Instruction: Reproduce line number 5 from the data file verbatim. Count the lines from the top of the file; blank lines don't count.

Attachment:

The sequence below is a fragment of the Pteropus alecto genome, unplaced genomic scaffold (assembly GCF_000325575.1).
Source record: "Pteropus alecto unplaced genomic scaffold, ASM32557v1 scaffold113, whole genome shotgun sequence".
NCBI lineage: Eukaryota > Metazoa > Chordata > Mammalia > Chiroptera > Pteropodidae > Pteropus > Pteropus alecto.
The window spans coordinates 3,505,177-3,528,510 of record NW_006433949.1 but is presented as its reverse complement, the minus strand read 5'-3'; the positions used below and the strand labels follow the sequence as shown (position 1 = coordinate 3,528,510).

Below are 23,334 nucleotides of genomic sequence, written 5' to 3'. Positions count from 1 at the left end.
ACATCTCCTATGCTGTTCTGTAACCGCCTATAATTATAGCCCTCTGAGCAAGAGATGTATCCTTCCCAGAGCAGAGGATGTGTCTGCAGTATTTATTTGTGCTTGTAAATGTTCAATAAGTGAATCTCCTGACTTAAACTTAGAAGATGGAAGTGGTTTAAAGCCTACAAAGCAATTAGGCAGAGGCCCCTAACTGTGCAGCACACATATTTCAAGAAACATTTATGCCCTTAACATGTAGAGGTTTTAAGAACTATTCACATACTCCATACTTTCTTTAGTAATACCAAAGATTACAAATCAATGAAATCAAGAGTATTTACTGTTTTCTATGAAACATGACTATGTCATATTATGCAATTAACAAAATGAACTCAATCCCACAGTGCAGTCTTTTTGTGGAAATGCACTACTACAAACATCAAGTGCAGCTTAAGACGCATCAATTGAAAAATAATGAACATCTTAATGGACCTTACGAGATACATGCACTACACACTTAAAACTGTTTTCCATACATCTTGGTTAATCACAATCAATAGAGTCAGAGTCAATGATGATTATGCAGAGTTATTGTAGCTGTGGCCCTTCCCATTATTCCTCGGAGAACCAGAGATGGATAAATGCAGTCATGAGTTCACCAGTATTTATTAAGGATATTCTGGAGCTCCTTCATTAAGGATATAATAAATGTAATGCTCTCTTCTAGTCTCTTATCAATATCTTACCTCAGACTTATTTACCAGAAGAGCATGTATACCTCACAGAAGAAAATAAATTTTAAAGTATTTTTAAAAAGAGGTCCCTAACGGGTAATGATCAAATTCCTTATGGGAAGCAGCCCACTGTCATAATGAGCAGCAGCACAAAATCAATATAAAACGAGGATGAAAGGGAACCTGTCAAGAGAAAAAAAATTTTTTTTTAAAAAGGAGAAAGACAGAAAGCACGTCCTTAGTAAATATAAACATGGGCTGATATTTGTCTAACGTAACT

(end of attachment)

Below are 23,334 nucleotides of genomic sequence, written 5' to 3'. Positions count from 1 at the left end.